NGOs zero in on non-transparent WHO/Corporate links

by Chakravarthi Raghavan

Geneva, 17 May 2001 - - Tiered or differential pricing between rich and poor markets may make a contribution, under certain conditions, for availability of medicines at accessible prices, but should not be seen as an alternative to generic competition or reform of the WTO’s Trade-Related Intellectual Property Rights (TRIPs) Agreement, a representative of Oxfam told an NGO seminar/briefing session here on the occasion of the 54th World Health Assembly.

The seminar and briefing session on Public/Private partnerships found several NGO activists in the health area very critical of the current trends and lack of transparency and accountability on such growing relationships. Several participants voiced concern that such relationships were against public interest.

Experts for the Health Action International and Oxfam said that the NGOs were not against cooperation with the private sector, but were concerned that this was taking place without transparency and accountability, and raised several issues of conflicts of interest, particularly because of the way the private sector was seconding consultants and experts to work at the secretariat of the WHO.

Some of the participants said that the decision of the Executive Board in January to set up an electronic working group to look at the WHO secretariat’s guidelines on working with the private sector and conflict of interest questions had not so far made any progress, and some recent meetings within the secretariat to look at the guidelines and the comments received on them had been cancelled, with no new dates set.

Oxfam said at the seminar that a tiered pricing system should incorporate as its features:

·        no restrictions on country eligibility,

·        transparent criteria for agreeing on prices,

·        internationally sanctioned governance,

·        tenders for supply of drugs negotiated on a regional basis, and not on the basis of individual companies, countries or drugs,

·        a simply formula whereby prices are banded to meet the financial realities and health status of poor countries,

·        compliance with national and global policies on health and drugs,

·        sustainability, and

·        recognition of need for flexible intellectual property rights such as compulsory financing.

Several NGO speakers at the seminar underscored that the prices offered by the pharmaceutical companies, as a response to the public pressures and NGO campaigns, were still way above the prices at which the generic drugs were available.

The prices offered have come down as a response to the competition from generic drugs, but this generic competition may soon come to an end in the light of the provisions of TRIPS, and the need of countries like India and Brazil to comply with the TRIPs monopoly standards, other speakers noted.

Other participants said that the conditions set by the manufacturers, including in relation to individual products, and the products being put on a separate registry in sales or supply outlets, in effect treating some of these medicines and drugs as ‘controlled substances’, made it more problematic.

Tiered pricing and concessionary pricing schemes should not be seen as an alternative to local production and should not divert attention from the need to review the impact of the TRIPs Agreement on competition in the poor countries.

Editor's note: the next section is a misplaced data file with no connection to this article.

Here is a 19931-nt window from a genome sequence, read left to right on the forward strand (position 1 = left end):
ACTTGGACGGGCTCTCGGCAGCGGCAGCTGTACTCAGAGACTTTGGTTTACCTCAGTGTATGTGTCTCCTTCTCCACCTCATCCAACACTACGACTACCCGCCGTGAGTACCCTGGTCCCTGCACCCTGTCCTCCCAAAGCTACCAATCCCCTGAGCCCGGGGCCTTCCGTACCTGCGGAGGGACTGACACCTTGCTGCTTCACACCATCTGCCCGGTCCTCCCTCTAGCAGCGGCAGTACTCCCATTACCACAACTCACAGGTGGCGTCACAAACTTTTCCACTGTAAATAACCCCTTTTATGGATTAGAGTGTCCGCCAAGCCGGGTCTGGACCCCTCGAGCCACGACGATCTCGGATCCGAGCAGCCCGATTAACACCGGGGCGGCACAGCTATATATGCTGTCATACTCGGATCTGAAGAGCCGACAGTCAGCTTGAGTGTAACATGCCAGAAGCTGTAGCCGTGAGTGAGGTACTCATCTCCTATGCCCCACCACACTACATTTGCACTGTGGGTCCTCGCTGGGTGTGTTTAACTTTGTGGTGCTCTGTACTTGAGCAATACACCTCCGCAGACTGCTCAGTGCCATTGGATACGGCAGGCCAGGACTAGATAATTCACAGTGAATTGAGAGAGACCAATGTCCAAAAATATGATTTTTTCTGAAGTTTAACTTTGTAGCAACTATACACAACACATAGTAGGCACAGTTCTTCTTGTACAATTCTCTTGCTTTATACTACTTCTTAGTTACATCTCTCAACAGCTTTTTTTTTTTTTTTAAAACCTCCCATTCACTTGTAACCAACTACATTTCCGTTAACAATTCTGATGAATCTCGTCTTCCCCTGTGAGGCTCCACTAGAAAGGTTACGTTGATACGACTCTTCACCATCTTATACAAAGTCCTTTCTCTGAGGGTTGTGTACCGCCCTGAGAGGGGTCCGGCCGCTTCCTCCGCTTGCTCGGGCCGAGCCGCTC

At the NGO seminar, speakers spoke of the difficulties of obtaining information on actual costs, and the cost structures, to enable the establishment of retail sales prices.

An HAI coordinated project, the WHO-NGO Roundtable said it will collect, according to a new standardised methodology, data on drug prices and pricing information in middle- and low-income countries.

The Health Assembly, they said should affirm the primacy of public health concerns over trade rules, and should not circumscribe the ability of countries to adopt health policies and make drugs available at affordable prices, by references to ‘according to international trade agreements’.

Other speakers underscored that apart from focussing on the issue at the Health Assembly, civil society groups had to focus on the WTO and the TRIPS agreement, which by establishing a global monopoly, has tilted the balance. The issue had been brought on the agenda of the TRIPS council by the African countries, and supported by others, and was due for a special discussion at the TRIPS Council meeting in June.

Civil Society groups should not be fooled by the talk of the EU or US and others with a transnational pharmaceutical industry that the issues could be addressed in a new round of trade negotiations.

The world poor nations and sick among them could not afford to wait for the outcomes of new negotiations. It was necessary to set out between now and the Doha ministerial level, a clear view of the ‘flexibility’ for compulsory licensing allowed under the TRIPs, and provide an authoritative interpretation or changes in rules to extend the scope for such licensing and local production.

There should also be a moratorium at the WTO on disputes being raised on issues relating to the TRIPS, pharmaceuticals and compulsory licensing and other related questions.

Meanwhile, the Health GAP coalition, a US-based NGO group came out in denunciation of the Bush administration’s policy stance at the Health Assembly, and accused the administration of working to undercut support for life saving AIDS medication and related goods and materials. The administration was also accused of blocking efforts to revise the antiquated ‘Essential Drugs’ list of the WHO, and refusing to talk at the WHO of accepted methods (like use of condoms for safe sex) to prevent .spread of AIDS. – SUNS4899

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